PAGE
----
In her TikTok, Mayes records the hours and minutes leading up to when she calls her boss, then the actual moment she gives two weeks’ notice and becomes visibly relieved. As she prepares to quit, the uplifting beat of Florence and The Machine’s song “Dog Days Are Over” plays in the background.
Sharing a resignation is relatable, but invites backlash, too.
Many commenters said Mayes was living their dream by quitting, but others critiqued her choice. As a result, she posted that she would delete negativity in her TikTok comments “to protect my own energy.”
“I didn’t have the mental capacity for any judgment or people telling me, ‘Oh, you’re going to be unemployed for the next year.’ A lot of people were just projecting their fears onto me,” she said.
Mayes said people who plan to share a personal quitting experience should also plan on moderating their comments. “I deleted probably at least a couple hundred comments that week [my video] was circulating,” she said. “You have the power to delete, you have the power to block people, you can thank people for supporting.“
Some people found that sharing their plans to quit with anonymous strangers was freeing and acted as a helpful support system. Santana Garcia said she chose TikTok for sharing the day she quit her restaurant job because Snapchat and Instagram were filled with people she knew personally. On TikTok, she had more anonymity.
A day after being passed over for a promotion, Garcia recorded herself saying she was going to quit. She did so, she said, because she wanted to hold herself accountable to her decision.
“If I didn’t do it, then [the video draft] would be there as a reminder that I allowed myself to be … walked on,” she said.
Her TikTok video is a play-by-play of the turbulent emotions, like hesitation and sadness, that go into quitting. Resigning felt more like a “breakup,” said Garcia, and her goal was to show the real emotions that go into leaving a job and co-workers you actually enjoy working with.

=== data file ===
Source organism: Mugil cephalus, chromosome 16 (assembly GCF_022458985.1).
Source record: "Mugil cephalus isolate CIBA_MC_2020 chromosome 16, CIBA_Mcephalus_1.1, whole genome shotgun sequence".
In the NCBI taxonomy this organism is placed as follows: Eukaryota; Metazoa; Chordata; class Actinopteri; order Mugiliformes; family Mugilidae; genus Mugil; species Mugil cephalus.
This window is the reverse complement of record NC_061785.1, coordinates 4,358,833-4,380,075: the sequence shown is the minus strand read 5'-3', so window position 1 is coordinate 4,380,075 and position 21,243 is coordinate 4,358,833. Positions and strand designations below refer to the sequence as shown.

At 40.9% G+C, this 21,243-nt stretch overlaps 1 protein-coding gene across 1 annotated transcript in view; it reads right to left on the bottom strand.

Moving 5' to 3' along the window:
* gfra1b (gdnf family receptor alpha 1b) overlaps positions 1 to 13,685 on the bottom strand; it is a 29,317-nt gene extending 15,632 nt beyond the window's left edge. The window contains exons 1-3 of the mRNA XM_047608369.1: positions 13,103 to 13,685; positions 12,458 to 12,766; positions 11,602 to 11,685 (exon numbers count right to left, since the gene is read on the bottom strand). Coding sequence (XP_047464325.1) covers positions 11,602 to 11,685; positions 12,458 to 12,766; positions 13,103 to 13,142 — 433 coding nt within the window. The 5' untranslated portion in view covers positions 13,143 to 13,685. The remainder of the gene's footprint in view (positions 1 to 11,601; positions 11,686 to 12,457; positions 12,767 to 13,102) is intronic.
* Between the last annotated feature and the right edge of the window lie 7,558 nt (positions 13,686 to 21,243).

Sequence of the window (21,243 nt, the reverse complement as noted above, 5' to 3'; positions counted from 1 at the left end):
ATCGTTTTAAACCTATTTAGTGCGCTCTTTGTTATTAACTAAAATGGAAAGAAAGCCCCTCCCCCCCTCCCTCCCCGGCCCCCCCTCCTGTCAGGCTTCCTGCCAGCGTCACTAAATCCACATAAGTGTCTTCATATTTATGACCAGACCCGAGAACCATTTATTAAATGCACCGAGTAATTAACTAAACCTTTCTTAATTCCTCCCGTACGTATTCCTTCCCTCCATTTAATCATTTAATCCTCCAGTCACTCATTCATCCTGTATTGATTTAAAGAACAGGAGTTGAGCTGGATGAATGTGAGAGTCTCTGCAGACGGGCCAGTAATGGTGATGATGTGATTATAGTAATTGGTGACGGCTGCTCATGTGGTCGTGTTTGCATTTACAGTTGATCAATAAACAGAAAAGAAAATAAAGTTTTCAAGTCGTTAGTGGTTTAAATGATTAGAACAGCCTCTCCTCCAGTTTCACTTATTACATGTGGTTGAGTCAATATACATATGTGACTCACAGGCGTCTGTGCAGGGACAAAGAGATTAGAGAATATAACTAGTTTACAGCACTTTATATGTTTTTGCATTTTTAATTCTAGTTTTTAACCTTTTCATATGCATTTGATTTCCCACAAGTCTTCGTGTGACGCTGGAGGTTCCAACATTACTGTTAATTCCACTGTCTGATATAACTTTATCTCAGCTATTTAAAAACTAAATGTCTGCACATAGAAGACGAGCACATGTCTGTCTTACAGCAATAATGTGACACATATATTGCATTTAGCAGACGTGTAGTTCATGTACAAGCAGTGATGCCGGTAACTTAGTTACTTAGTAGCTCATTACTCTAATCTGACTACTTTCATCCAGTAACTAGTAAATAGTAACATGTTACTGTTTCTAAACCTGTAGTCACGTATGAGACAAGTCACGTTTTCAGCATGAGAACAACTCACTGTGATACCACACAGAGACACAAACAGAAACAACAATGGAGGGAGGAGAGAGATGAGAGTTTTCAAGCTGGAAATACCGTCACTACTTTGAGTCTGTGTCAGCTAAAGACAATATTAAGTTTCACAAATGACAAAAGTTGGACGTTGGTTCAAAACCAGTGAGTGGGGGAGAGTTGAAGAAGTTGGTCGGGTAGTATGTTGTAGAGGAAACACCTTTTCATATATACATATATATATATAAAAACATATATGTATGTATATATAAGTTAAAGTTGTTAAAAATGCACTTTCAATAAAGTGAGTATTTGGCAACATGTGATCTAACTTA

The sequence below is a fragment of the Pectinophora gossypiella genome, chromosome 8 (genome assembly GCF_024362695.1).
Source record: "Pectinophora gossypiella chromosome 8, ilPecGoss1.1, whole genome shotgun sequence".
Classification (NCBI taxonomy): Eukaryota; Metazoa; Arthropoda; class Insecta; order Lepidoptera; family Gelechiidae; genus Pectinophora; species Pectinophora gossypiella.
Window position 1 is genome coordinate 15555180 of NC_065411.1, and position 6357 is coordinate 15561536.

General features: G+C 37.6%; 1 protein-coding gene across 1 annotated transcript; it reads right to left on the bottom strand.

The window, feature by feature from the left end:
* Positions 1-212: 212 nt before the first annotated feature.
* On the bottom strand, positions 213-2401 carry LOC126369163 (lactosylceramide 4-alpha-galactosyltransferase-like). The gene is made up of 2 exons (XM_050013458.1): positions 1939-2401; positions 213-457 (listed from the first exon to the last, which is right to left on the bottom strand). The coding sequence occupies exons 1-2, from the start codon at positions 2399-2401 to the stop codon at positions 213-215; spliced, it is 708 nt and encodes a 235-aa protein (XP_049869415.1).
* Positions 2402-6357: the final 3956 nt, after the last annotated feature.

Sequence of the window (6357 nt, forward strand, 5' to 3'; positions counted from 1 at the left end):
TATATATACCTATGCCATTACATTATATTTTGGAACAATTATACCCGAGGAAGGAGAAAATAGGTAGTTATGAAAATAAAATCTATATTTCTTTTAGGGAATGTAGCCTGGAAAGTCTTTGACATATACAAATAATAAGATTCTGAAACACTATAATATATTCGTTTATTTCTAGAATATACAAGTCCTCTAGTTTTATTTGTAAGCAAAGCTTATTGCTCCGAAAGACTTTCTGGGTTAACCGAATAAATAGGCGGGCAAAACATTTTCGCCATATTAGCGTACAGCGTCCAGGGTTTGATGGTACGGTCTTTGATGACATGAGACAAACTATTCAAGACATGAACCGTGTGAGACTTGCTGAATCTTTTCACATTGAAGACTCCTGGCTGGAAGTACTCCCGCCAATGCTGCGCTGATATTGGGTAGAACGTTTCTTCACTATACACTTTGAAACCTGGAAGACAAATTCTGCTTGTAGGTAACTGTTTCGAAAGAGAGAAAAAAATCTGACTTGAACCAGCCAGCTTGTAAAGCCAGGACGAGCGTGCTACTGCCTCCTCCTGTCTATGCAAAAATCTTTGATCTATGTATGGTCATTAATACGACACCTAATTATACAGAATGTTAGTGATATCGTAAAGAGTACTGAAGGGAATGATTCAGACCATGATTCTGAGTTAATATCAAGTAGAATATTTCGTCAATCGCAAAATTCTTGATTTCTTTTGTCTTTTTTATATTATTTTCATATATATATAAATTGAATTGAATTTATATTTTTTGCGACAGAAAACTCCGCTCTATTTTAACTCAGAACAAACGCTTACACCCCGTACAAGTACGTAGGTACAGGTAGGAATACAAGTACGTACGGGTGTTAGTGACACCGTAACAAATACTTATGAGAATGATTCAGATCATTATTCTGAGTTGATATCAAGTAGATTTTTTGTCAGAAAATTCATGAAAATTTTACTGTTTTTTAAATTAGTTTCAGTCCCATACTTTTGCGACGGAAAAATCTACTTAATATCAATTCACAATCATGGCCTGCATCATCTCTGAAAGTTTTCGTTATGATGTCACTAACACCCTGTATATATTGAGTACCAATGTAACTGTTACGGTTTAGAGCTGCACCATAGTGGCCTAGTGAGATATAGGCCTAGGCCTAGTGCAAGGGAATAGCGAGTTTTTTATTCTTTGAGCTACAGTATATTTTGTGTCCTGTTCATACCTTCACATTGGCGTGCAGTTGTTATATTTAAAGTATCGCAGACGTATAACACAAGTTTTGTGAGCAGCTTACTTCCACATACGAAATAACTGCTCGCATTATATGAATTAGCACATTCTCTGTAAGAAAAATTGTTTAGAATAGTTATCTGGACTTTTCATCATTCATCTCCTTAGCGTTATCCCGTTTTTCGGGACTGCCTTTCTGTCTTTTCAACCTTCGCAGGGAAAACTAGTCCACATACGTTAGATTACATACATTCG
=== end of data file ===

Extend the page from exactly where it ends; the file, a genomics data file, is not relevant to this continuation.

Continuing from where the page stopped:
“Me being vulnerable would show [viewers] that it’s okay to be scared to quit, to cry when you leave the people you love. Change is hard and it’s OK to feel it,” she said.
For Garcia, posting the TikTok video also provided anonymous support in an emotional time. “I posted right after the last clip was recorded on my way to the car and I was met with a lot of support in the comments,” she said.
The TikTok users have no regrets.
Wanting to help others realize it’s OK to quit a job that doesn’t value them was a common reason people made their story public. But is it enough of a good reason to call out an employer?
Jackie Cuevas, a nonprofit human resource administrator who gives career advice on her TikTok account, cautioned against filming your resignation for social media. She said she recommends resigning privately by writing a simple letter or meeting with your boss. Cuevas said she understands that doing a TikTok video can be empowering and relatable, but “I honestly think the reason why people film it is just for engagement and likes and views, because people prioritize wanting to go viral on the internet.“
Cuevas said that short TikToks that call out employers are missing the broader context of what a company is like. “It’s basically painting this overall big picture and creating this narrative that this entire company is bad, when maybe in reality it’s just one person,” she said. “In my eyes, it’s not fair to put this out there on social media.”
While some purposefully call out their employer, like Blackwell, others choose not to. Last month, CJ Blessing shared a TikTok video detailing the catharsis of leaving a toxic job in health care finance.
“I was overworked and exhausted and felt under-appreciated,” Blessing said. “I did my best to not have my employer at the time shown, because I do believe others have a better experience there but some have the same as me.”
Blessing said that sometimes a 15-second TikTok can give people the power to look for something better and more deserving, “just like some of my TikToks have helped others with their sexuality or about their flat chest from a double mastectomy.”
Although career coaches like Cuevas caution against publicly calling out your employer on social media, those who spoke to HuffPost said their viral TikTok experience has not hurt their careers. Garcia is still in the restaurant industry, Blessing said they feel valued and respected at a new finance job, and Mayes is a TikTok growth coach.
Blackwell, now 20, recently got a job utilizing her license in cosmetology and plans to go to school to be a dental assistant later this summer.
If she could go back in time, she would say her resignation more calmly and call out a few more managers. But ultimately, she said, “I wouldn’t change anything about what happened afterwards.”